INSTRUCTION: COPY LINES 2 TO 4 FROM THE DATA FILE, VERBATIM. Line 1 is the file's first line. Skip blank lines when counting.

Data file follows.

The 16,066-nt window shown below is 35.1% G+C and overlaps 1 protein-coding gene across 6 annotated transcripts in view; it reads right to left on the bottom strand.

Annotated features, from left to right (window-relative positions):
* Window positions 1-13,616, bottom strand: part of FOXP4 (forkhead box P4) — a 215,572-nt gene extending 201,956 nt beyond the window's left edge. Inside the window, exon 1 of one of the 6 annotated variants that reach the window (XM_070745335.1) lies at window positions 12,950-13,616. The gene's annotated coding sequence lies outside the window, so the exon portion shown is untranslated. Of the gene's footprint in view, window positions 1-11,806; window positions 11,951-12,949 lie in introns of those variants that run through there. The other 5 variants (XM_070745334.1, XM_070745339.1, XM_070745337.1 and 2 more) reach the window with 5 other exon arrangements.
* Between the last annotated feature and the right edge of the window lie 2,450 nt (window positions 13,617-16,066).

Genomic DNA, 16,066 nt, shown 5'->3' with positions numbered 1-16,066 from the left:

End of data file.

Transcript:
Annotated features, from left to right (window-relative positions):
* Window positions 1-13,616, bottom strand: part of FOXP4 (forkhead box P4) — a 215,572-nt gene extending 201,956 nt beyond the window's left edge. Inside the window, exon 1 of one of the 6 annotated variants that reach the window (XM_070745335.1) lies at window positions 12,950-13,616. The gene's annotated coding sequence lies outside the window, so the exon portion shown is untranslated. Of the gene's footprint in view, window positions 1-11,806; window positions 11,951-12,949 lie in introns of those variants that run through there. The other 5 variants (XM_070745334.1, XM_070745339.1, XM_070745337.1 and 2 more) reach the window with 5 other exon arrangements.
* Between the last annotated feature and the right edge of the window lie 2,450 nt (window positions 13,617-16,066).